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A 6 Pages Term Paper on Salons of the 18th Century

Flimsiness and sensitivity are the most important characteristics of the people of the salons of eighteenth century, which painted their minds, ran through their legendary pastimes, and gave a distinctive flavor to their conversation. It was these qualities, added to a decided taste for pleasures of the intellect, and a natural social genius, that led them to revolution from the gross sensibility of the court, and form, upon a new basis, a society that has given another complexion to the last two centuries. The natural result was, at first, a sovereignty of sentiment that was often over-strained, but which represented on the whole a reaction of morality and refinement. The intelligence and beauties of the salons of those times may have committed a thousand follies, but their polite codes of honor and of manners, their hard to please tastes, even their formal affectations, were open though sometimes rather strange tributes to the virtues that lie at the very foundation of a well-ordered society.  They had high-ranking ideas of the dignity of womanhood, of spotlessness, of loyalty, of devotion. The eighteenth century brings new types to the surface. The women of the salons of eighteen century made great achievements in the fields of art, literature and politics. They came up with certain aristocratic bounties that would mark great endeavors in history.

Women of Salons

 The social life of the two centuries in which women played so important a role in Europe is always full of human interest from whatever point of view one may regard it. The different dimensions in which women played their role are worth mentioning.  The remarkable mental strength and the far-reaching influence of women whose theater was mainly a social one, was remarkable. Though the society was showing its unsuitable behavior, it also had its serious side, and it was through the phase of social evolution that the women of salons attained the position they hold today.   However attractive, or valuable, or poetic may have been the feminine types of other nationalities, it is in Europe that we find the forerunners of the intelligent, self-poised, clear-sighted, independent modern woman.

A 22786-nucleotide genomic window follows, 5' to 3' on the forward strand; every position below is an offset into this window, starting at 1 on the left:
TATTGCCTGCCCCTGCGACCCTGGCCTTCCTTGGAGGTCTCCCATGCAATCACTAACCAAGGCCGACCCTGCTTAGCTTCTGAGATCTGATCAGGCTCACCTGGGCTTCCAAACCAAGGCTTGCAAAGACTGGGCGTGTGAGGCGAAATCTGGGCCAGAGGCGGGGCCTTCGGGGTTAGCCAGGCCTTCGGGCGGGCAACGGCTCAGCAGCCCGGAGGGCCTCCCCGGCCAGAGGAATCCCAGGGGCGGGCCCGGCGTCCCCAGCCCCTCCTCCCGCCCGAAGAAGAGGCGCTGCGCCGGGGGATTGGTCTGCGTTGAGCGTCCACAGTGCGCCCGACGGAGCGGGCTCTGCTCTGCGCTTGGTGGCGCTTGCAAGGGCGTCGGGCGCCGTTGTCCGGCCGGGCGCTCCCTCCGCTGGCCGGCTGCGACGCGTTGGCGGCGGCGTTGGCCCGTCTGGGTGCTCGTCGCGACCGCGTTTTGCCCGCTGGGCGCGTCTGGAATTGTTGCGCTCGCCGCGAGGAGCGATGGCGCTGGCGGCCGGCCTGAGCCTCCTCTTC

Literary portraits and ethical maxims have given place to a fiery mixture of scandal and philosophy, humanitarian speculations etc. The woman who headed over these centers of fashion and intellect represent to us the mastermind of social sovereignty. The women of salons provide us an opportunity to be dazzled by the subtlety and clearness of their intellect, the brilliancy of their wit. In order to clearly understand the salon women, we must take the point of view of an age that was fraudulent from the central part. The fact cannot be denied that the period of eighteen century in which France was so dominant in ideas, so active in thought, so swarming with intelligence, so rich in philosophy, was poor in faith, bust in morals, without religion, without poetry, and devoid of imagination.  The divine ideals of virtue and repudiation were drowned in a sea of self-interest and cupidity. Custom had given place to private finding and in its first reaction private finding knew no law but its own mood. The catchphrase of intellectual liberty was made to cover widespread license, and clever sophists constructed theories to justify the mad fair of vice and perkiness.

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Domestic Relations

 The freedom and complaisance of the women in salons of eighteen century domestic relations were absolute .It is true that the women were examples of marital devotion, the affection of women never disappeared; but the fact that they were considered worthy of note sufficiently indicates the go with the flow of that particular age.  It was noticed that in the world of fashion there was not even a charade of preserving the sacredness of marriage, if the archives of the time are to be accredited.  Marriages were simply a commercial concern that united names and fortunes, unrelenting the grandeur of the families, replenished bushed purses, and gave free will to women.  If love ever entered into it at all, it was merely by accident. "They got married out of financial interest rather than any other inclination." (Hufton, 127). This redundant sentiment was ridiculed, or relegated to the bourgeoisie, to whom it was left to protect the tradition of household intrinsic worth. If at that particular time a young wife was reserved or shy, she was the object of uncomplimentary persiflage.  If she hesitated to give her innocent love for her husband, she was not taken as a good in the charmed circle of drollness and good tone that frowned upon so naughty a weakness, and laughed at inopportune conscience. Nowadays if we typically think of that period we won’t be able to conceive how, in the barbarous ages, one had the courage to merry. The marriage was considered as a chain binding the two players. But nowadays we see kindness, liberty, peace and supremacy in the bosom of families engaged.  If the husband and wife love each other, very well; they live together happily with mutual consent.  If they are no more in love, they say it sincerely, and return to each other the promise of loyalty.  They are now no more lovers but are friends.  These are the social manners or gentle manners.